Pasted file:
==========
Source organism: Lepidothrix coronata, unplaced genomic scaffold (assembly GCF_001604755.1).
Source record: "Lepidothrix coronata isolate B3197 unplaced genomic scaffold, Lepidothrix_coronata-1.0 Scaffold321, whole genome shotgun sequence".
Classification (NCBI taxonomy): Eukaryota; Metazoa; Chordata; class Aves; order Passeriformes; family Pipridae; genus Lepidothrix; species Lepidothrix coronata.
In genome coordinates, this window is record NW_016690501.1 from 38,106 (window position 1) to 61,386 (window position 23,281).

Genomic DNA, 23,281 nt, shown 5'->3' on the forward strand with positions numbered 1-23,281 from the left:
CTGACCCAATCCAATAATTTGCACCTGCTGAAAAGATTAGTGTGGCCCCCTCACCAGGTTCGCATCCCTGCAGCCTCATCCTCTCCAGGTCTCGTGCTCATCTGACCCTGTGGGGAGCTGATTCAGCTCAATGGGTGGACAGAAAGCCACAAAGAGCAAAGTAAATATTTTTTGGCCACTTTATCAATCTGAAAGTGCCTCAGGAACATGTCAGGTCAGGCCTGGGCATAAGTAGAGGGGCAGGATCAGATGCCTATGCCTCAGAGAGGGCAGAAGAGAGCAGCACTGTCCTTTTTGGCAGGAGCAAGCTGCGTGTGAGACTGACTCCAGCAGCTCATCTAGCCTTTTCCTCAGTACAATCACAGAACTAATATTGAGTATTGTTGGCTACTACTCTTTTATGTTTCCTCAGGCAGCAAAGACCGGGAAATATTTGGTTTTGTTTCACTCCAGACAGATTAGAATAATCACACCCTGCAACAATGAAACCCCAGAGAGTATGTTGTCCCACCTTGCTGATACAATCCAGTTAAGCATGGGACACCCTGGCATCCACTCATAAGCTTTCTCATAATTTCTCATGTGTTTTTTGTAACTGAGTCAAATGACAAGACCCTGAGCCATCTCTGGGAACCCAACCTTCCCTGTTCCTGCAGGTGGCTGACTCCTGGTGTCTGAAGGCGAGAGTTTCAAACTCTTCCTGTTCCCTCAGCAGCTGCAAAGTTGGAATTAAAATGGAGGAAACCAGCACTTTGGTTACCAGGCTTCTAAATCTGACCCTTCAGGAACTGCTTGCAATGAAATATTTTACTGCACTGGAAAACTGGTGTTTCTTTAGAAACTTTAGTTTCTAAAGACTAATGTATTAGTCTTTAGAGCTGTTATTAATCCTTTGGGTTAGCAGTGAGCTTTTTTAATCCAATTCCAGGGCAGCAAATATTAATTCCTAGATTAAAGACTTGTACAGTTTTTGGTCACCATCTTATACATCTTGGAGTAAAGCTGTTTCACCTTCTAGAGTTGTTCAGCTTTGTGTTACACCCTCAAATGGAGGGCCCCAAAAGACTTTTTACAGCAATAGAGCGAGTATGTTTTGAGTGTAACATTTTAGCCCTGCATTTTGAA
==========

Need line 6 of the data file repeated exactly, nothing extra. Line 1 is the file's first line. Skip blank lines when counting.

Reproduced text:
CTGACCCAATCCAATAATTTGCACCTGCTGAAAAGATTAGTGTGGCCCCCTCACCAGGTTCGCATCCCTGCAGCCTCATCCTCTCCAGGTCTCGTGCTCATCTGACCCTGTGGGGAGCTGATTCAGCTCAATGGGTGGACAGAAAGCCACAAAGAGCAAAGTAAATATTTTTTGGCCACTTTATCAATCTGAAAGTGCCTCAGGAACATGTCAGGTCAGGCCTGGGCATAAGTAGAGGGGCAGGATCAGATGCCTATGCCTCAGAGAGGGCAGAAGAGAGCAGCACTGTCCTTTTTGGCAGGAGCAAGCTGCGTGTGAGACTGACTCCAGCAGCTCATCTAGCCTTTTCCTCAGTACAATCACAGAACTAATATTGAGTATTGTTGGCTACTACTCTTTTATGTTTCCTCAGGCAGCAAAGACCGGGAAATATTTGGTTTTGTTTCACTCCAGACAGATTAGAATAATCACACCCTGCAACAATGAAACCCCAGAGAGTATGTTGTCCCACCTTGCTGATACAATCCAGTTAAGCATGGGACACCCTGGCATCCACTCATAAGCTTTCTCATAATTTCTCATGTGTTTTTTGTAACTGAGTCAAATGACAAGACCCTGAGCCATCTCTGGGAACCCAACCTTCCCTGTTCCTGCAGGTGGCTGACTCCTGGTGTCTGAAGGCGAGAGTTTCAAACTCTTCCTGTTCCCTCAGCAGCTGCAAAGTTGGAATTAAAATGGAGGAAACCAGCACTTTGGTTACCAGGCTTCTAAATCTGACCCTTCAGGAACTGCTTGCAATGAAATATTTTACTGCACTGGAAAACTGGTGTTTCTTTAGAAACTTTAGTTTCTAAAGACTAATGTATTAGTCTTTAGAGCTGTTATTAATCCTTTGGGTTAGCAGTGAGCTTTTTTAATCCAATTCCAGGGCAGCAAATATTAATTCCTAGATTAAAGACTTGTACAGTTTTTGGTCACCATCTTATACATCTTGGAGTAAAGCTGTTTCACCTTCTAGAGTTGTTCAGCTTTGTGTTACACCCTCAAATGGAGGGCCCCAAAAGACTTTTTACAGCAATAGAGCGAGTATGTTTTGAGTGTAACATTTTAGCCCTGCATTTTGAA